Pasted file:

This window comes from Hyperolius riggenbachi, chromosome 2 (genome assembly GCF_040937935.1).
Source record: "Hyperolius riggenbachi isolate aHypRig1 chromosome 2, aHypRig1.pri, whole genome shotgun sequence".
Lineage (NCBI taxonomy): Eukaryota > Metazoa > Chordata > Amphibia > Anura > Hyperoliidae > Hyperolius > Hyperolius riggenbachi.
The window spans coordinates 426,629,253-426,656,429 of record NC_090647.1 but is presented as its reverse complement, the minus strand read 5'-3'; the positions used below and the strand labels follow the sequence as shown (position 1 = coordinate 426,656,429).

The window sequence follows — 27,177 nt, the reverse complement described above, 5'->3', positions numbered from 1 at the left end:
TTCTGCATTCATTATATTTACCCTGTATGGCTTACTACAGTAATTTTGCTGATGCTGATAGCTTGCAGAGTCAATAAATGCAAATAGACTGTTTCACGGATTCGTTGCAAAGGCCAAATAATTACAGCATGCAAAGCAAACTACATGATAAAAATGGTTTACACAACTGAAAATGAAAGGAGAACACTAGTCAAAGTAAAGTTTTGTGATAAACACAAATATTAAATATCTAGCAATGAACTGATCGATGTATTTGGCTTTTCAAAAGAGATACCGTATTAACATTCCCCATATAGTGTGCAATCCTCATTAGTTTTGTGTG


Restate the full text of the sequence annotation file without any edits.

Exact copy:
This window comes from Hyperolius riggenbachi, chromosome 2 (genome assembly GCF_040937935.1).
Source record: "Hyperolius riggenbachi isolate aHypRig1 chromosome 2, aHypRig1.pri, whole genome shotgun sequence".
Lineage (NCBI taxonomy): Eukaryota > Metazoa > Chordata > Amphibia > Anura > Hyperoliidae > Hyperolius > Hyperolius riggenbachi.
The window spans coordinates 426,629,253-426,656,429 of record NC_090647.1 but is presented as its reverse complement, the minus strand read 5'-3'; the positions used below and the strand labels follow the sequence as shown (position 1 = coordinate 426,656,429).

The window sequence follows — 27,177 nt, the reverse complement described above, 5'->3', positions numbered from 1 at the left end:
TTCTGCATTCATTATATTTACCCTGTATGGCTTACTACAGTAATTTTGCTGATGCTGATAGCTTGCAGAGTCAATAAATGCAAATAGACTGTTTCACGGATTCGTTGCAAAGGCCAAATAATTACAGCATGCAAAGCAAACTACATGATAAAAATGGTTTACACAACTGAAAATGAAAGGAGAACACTAGTCAAAGTAAAGTTTTGTGATAAACACAAATATTAAATATCTAGCAATGAACTGATCGATGTATTTGGCTTTTCAAAAGAGATACCGTATTAACATTCCCCATATAGTGTGCAATCCTCATTAGTTTTGTGTG